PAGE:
During the fabrication of the mesa bodies 36, doped regions 37 are formed in contact with the conductor layer 33. In an embodiment, the doped regions 37 are highly doped N+ regions. In an embodiment, the dopant includes at least one of phosphorous or arsenic. It will be recognized by one of skill that certain applications of the present invention may require P-type dopants such as boron. Doping of regions 37 occurs during the selective epitaxy growth of mesa body 36. That is, regions 37 are doped in situ. Regions 37 are formed above the top surface of substrate 31. The outer surface of regions 37 physically contact conductor layer 33. In an embodiment, regions 37 have a height generally equal to the thickness of conductor layer 33. Regions 37 extend around the periphery or circumference of mesa 36 in an embodiment. The regions 37 do not extend above conductor layer 37 so as to not contact insulator layer 34. In an embodiment, the doped regions 37 are formed by ion implantation. In an embodiment doped regions 37 are formed by out diffusion from layer 33. Out diffusion occurs during high temperature processing. The mesa 36 is further fabricated to extend above the insulator layer 34. Doped region 38 is formed at the top of the mesa 36. Doped region 38 is formed using similar techniques as described herein for doped regions 37. As a result of using selective epitaxy and doping at least one region 37 or 38 to form source/drains, the mesas 36 have a substantially continuous orientation of material. That is, there is no boundary between the doped and undoped regions except for the doping material when doping during selective epitaxial growth of mesa 36.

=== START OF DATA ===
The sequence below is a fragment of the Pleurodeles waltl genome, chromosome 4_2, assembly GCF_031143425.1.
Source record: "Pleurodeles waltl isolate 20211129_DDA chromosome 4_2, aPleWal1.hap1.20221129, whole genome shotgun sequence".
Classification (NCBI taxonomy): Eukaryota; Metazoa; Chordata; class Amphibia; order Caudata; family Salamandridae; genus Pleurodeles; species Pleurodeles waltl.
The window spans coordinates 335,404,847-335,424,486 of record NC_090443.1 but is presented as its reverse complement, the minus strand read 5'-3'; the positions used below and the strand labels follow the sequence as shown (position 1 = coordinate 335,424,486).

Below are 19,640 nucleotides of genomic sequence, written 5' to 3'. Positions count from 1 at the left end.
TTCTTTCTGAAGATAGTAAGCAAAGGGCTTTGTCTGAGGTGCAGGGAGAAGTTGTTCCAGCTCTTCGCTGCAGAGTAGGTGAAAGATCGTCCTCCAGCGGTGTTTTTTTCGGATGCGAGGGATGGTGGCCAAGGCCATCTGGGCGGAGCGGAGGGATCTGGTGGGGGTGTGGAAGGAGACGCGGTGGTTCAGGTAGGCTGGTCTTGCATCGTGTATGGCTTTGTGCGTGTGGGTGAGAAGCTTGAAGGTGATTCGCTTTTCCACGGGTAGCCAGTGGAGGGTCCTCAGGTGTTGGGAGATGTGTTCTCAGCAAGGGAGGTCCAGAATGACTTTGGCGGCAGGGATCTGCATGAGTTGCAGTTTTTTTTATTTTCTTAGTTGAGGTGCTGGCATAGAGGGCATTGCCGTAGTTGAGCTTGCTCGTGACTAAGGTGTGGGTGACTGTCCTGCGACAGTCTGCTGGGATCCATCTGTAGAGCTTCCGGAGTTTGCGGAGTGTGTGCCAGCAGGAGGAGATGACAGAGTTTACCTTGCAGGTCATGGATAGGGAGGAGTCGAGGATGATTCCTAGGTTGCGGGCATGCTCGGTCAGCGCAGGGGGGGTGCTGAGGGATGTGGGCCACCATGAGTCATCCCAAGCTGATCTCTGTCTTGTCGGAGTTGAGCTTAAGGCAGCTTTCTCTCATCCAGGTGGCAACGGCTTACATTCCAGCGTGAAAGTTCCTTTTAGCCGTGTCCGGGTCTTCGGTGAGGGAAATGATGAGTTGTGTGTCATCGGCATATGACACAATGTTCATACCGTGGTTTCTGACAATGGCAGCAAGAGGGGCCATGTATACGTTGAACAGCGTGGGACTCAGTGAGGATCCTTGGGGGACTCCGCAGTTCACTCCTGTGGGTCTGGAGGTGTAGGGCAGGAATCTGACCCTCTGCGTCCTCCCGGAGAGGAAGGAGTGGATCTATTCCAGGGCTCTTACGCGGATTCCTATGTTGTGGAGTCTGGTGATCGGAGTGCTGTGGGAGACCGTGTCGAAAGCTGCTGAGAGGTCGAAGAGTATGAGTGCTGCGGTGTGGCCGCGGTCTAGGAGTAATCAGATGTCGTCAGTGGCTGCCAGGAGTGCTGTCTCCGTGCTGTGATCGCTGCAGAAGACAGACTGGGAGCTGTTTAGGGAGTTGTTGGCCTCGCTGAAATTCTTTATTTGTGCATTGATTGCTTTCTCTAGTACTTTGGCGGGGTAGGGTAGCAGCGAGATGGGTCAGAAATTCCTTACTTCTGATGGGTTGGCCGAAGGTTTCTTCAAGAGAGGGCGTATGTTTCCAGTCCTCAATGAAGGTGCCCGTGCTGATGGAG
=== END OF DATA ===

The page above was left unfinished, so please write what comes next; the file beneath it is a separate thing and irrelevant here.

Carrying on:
FIG. 5 shows a simplified, cross sectional view of the integrated circuit structure 30. The mesas 36 are circular in cross section. The circumference of mesas 36 are surrounded by annular doped regions 37. Doped regions 37 mechanically contact a respective circular portion of conductive layer 33. In an embodiment, the conductive layer 33 is a signal line, for example, a bit line, for an integrated circuit device.
FIG. 6 shows integrated circuit structure 30 after a further fabrication step. An insulating layer 42 is formed on the outer surface of mesa 36 that extends above insulating layer 34. In an embodiment, the insulating layer 42 is a gate oxide material. A gate 44 is formed on the gate oxide 42 (FIG. 7) to a height less than the height of the mesa 36. In an embodiment gate 44 is formed directly on the insulating layer 34. The gate 44 is a conductive and controls operation of the structure 30 as a transistor. FIG. 8 shows a cross sectional view of the integrated circuit structure 30 with the gates 44 extending annularly around the cylindrical insulating layer 42 and mesas 36. The gates 44 are connected to signal lines, which are patterned conductive layers, that extend skew or perpendicular to the buried signal lines 33. After the gates 44 and connected signal lines are formed, the interstices between the mesa 36, gate oxide 42, and gates 44 assemblies upstanding from insulating layer 34 are filled with an insulator layer 46. The insulator layer 46 provides mechanical strength to the assemblies and assists in preventing shorts between the assemblies. Insulator layer 46 is coplanar with the top surface of mesa 36 in an embodiment (FIG. 9). In an embodiment insulator layer 46 is initially formed covering the mesa 36 and removed, for example, by chemical-mechanical polishing, to be coplanar with the top of mesa 36.